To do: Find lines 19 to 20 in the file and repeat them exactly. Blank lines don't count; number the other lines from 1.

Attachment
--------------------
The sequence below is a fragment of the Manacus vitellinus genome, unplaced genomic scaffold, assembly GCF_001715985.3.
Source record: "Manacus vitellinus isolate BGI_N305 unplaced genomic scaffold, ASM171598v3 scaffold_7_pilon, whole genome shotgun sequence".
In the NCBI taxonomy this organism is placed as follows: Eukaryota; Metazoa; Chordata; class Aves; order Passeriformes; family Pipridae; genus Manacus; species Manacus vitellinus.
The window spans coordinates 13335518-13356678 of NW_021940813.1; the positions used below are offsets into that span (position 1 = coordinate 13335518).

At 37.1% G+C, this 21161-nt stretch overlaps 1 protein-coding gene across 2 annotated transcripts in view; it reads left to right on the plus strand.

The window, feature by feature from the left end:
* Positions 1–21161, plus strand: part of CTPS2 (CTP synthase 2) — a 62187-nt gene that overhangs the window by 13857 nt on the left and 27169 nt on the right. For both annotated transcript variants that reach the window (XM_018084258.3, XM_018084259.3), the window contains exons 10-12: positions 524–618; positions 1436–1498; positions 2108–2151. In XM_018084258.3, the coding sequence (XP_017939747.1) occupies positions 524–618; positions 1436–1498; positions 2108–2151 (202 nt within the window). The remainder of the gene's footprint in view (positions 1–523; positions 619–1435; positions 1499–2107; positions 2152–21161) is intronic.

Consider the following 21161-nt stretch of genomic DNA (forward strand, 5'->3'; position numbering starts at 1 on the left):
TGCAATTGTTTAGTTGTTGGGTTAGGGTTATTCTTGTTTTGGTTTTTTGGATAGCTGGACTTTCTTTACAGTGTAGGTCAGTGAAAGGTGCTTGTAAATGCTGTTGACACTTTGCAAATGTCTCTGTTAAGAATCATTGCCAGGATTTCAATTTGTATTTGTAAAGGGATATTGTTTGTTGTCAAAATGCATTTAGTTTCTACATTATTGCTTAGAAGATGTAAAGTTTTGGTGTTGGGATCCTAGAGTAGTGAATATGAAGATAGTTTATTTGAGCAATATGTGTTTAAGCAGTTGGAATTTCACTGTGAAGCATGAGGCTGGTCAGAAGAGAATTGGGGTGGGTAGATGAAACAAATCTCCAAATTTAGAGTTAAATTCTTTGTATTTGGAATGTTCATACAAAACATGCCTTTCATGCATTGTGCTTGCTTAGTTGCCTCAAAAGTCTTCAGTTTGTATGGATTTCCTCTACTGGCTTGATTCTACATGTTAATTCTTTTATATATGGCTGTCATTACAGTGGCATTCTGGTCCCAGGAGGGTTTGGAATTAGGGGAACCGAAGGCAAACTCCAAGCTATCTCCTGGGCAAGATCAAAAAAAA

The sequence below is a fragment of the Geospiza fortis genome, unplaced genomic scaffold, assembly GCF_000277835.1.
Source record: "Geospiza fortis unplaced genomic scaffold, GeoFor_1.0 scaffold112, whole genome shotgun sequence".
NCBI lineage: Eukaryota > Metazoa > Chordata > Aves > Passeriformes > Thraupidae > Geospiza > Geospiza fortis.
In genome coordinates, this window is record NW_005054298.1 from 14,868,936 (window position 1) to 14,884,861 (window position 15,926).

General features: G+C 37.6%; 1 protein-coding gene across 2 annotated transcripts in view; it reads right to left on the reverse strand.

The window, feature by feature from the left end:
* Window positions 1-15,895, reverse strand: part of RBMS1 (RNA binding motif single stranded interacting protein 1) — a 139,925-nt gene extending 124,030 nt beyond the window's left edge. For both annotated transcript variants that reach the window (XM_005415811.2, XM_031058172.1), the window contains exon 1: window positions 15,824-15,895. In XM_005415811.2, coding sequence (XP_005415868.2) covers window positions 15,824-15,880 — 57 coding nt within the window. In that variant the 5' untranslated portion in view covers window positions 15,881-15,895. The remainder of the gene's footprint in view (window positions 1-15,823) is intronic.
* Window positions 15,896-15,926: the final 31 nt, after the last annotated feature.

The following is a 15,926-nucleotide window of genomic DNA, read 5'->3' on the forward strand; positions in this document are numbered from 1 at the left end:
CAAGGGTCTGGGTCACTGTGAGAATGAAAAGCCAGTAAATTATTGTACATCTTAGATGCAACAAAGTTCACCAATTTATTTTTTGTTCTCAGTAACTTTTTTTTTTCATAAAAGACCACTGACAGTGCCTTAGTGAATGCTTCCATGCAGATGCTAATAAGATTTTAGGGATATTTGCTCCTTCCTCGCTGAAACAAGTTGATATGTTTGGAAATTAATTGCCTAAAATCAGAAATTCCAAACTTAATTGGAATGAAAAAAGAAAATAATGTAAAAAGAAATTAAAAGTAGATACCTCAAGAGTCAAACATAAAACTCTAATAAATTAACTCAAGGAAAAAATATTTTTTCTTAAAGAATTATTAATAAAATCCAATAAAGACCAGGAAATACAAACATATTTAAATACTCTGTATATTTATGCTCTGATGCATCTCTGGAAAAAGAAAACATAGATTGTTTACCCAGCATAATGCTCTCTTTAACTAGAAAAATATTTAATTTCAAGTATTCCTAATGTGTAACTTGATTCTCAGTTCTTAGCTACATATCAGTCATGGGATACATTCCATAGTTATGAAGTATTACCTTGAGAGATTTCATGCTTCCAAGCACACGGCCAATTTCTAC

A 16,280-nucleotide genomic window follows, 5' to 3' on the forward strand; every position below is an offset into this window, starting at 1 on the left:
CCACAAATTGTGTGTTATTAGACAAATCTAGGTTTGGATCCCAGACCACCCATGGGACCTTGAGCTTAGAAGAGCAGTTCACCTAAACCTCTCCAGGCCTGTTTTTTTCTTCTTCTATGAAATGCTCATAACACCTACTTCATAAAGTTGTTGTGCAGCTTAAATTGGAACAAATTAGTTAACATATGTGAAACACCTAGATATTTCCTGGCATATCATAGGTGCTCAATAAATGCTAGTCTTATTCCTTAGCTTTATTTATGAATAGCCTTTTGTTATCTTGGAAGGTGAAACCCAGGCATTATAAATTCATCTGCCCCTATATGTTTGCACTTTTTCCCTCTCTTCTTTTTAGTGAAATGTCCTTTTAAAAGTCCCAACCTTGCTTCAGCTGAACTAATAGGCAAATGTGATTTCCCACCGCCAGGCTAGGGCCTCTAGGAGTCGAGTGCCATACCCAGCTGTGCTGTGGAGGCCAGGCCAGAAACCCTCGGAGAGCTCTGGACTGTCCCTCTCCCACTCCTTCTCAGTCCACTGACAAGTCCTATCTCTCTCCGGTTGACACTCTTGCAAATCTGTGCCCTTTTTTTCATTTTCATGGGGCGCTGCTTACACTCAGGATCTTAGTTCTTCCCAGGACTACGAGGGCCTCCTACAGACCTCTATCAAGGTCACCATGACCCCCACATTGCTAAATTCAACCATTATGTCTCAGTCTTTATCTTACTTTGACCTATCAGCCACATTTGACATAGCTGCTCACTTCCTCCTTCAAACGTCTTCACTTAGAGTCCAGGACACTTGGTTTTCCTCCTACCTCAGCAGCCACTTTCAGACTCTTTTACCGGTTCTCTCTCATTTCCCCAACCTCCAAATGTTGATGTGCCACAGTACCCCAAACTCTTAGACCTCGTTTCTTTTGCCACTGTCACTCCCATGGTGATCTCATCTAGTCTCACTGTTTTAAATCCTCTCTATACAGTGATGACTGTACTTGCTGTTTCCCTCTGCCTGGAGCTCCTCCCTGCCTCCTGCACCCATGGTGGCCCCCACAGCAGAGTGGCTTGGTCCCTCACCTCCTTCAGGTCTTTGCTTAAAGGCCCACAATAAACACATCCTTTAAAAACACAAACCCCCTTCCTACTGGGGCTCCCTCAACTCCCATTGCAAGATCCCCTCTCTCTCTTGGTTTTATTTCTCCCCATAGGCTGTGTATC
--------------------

CAAGGGTCTGGGTCACTGTGAGAATGAAAAGCCAGTAAATTATTGTACATCTTAGATGCAACAAAGTTCACCAATTTATTTTTTGTTCTCAGTAACTTTTTTTTTTCATAAAAGACCACTGACAGTGCCTTAGTGAATGCTTCCATGCAGATGCTAATAAGATTTTAGGGATATTTGCTCCTTCCTCGCTGAAACAAGTTGATATGTTTGGAAATTAATTGCCTAAAATCAGAAATTCCAAACTTAATTGGAATGAAAAAAGAAAATAATGTAAAAAGAAATTAAAAGTAGATACCTCAAGAGTCAAACATAAAACTCTAATAAATTAACTCAAGGAAAAAATATTTTTTCTTAAAGAATTATTAATAAAATCCAATAAAGACCAGGAAATACAAACATATTTAAATACTCTGTATATTTATGCTCTGATGCATCTCTGGAAAAAGAAAACATAGATTGTTTACCCAGCATAATGCTCTCTTTAACTAGAAAAATATTTAATTTCAAGTATTCCTAATGTGTAACTTGATTCTCAGTTCTTAGCTACATATCAGTCATGGGATACATTCCATAGTTATGAAGTATTACCTTGAGAGATTTCATGCTTCCAAGCACACGGCCAATTTCTAC

A 16,280-nucleotide genomic window follows, 5' to 3' on the forward strand; every position below is an offset into this window, starting at 1 on the left: